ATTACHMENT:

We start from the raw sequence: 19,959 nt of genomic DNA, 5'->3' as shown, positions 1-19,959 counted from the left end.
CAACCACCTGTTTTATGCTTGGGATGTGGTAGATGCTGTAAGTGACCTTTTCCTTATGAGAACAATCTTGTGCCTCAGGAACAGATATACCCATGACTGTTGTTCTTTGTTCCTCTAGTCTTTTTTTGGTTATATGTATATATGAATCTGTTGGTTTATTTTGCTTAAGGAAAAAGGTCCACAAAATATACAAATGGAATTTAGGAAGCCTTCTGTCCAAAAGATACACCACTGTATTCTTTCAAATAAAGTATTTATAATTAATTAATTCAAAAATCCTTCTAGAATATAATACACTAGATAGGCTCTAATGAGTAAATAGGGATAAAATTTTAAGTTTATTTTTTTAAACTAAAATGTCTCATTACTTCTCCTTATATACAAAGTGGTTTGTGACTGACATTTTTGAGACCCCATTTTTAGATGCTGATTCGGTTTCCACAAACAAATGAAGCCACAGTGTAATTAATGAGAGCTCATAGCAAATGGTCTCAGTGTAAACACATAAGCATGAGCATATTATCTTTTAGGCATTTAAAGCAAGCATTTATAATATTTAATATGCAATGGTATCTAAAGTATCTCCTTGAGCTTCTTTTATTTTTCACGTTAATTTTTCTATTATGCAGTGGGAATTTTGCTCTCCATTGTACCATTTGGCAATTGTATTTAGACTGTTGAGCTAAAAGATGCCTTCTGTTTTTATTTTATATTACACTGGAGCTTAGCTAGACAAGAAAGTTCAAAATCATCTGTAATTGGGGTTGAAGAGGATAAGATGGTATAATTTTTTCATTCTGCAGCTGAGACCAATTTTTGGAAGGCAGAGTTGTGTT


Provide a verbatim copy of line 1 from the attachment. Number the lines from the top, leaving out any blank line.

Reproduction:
We start from the raw sequence: 19,959 nt of genomic DNA, 5'->3' as shown, positions 1-19,959 counted from the left end.